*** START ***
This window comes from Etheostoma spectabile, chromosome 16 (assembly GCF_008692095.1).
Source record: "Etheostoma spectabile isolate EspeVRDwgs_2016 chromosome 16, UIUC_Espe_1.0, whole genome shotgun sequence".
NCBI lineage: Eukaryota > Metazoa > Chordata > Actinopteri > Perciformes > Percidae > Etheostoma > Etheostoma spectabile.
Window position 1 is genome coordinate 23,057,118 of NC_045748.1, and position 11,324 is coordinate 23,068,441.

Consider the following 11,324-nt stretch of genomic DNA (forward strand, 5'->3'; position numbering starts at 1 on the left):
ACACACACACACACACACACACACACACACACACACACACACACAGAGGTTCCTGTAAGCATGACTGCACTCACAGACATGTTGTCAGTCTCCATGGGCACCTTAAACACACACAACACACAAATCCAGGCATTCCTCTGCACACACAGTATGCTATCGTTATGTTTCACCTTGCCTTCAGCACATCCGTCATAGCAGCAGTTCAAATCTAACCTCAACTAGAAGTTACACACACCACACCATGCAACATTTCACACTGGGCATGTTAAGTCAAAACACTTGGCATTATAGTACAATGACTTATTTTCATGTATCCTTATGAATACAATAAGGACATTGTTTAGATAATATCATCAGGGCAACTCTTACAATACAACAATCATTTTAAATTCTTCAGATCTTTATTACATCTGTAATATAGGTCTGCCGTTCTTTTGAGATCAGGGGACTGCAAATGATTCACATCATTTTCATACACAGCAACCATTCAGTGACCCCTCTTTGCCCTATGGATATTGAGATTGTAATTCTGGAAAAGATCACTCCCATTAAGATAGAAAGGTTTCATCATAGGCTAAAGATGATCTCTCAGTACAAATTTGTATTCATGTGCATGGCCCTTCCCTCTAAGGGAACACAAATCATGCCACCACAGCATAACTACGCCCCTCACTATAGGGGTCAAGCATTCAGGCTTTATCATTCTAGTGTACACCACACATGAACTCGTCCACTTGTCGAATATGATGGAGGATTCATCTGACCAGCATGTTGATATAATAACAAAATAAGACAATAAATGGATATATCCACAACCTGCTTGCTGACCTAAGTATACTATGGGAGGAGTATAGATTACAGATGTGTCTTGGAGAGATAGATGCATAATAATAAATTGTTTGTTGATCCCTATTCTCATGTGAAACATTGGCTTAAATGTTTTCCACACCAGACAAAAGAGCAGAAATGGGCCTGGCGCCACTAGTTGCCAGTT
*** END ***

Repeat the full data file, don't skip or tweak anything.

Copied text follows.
This window comes from Etheostoma spectabile, chromosome 16 (assembly GCF_008692095.1).
Source record: "Etheostoma spectabile isolate EspeVRDwgs_2016 chromosome 16, UIUC_Espe_1.0, whole genome shotgun sequence".
NCBI lineage: Eukaryota > Metazoa > Chordata > Actinopteri > Perciformes > Percidae > Etheostoma > Etheostoma spectabile.
Window position 1 is genome coordinate 23,057,118 of NC_045748.1, and position 11,324 is coordinate 23,068,441.

Consider the following 11,324-nt stretch of genomic DNA (forward strand, 5'->3'; position numbering starts at 1 on the left):
ACACACACACACACACACACACACACACACACACACACACACACAGAGGTTCCTGTAAGCATGACTGCACTCACAGACATGTTGTCAGTCTCCATGGGCACCTTAAACACACACAACACACAAATCCAGGCATTCCTCTGCACACACAGTATGCTATCGTTATGTTTCACCTTGCCTTCAGCACATCCGTCATAGCAGCAGTTCAAATCTAACCTCAACTAGAAGTTACACACACCACACCATGCAACATTTCACACTGGGCATGTTAAGTCAAAACACTTGGCATTATAGTACAATGACTTATTTTCATGTATCCTTATGAATACAATAAGGACATTGTTTAGATAATATCATCAGGGCAACTCTTACAATACAACAATCATTTTAAATTCTTCAGATCTTTATTACATCTGTAATATAGGTCTGCCGTTCTTTTGAGATCAGGGGACTGCAAATGATTCACATCATTTTCATACACAGCAACCATTCAGTGACCCCTCTTTGCCCTATGGATATTGAGATTGTAATTCTGGAAAAGATCACTCCCATTAAGATAGAAAGGTTTCATCATAGGCTAAAGATGATCTCTCAGTACAAATTTGTATTCATGTGCATGGCCCTTCCCTCTAAGGGAACACAAATCATGCCACCACAGCATAACTACGCCCCTCACTATAGGGGTCAAGCATTCAGGCTTTATCATTCTAGTGTACACCACACATGAACTCGTCCACTTGTCGAATATGATGGAGGATTCATCTGACCAGCATGTTGATATAATAACAAAATAAGACAATAAATGGATATATCCACAACCTGCTTGCTGACCTAAGTATACTATGGGAGGAGTATAGATTACAGATGTGTCTTGGAGAGATAGATGCATAATAATAAATTGTTTGTTGATCCCTATTCTCATGTGAAACATTGGCTTAAATGTTTTCCACACCAGACAAAAGAGCAGAAATGGGCCTGGCGCCACTAGTTGCCAGTT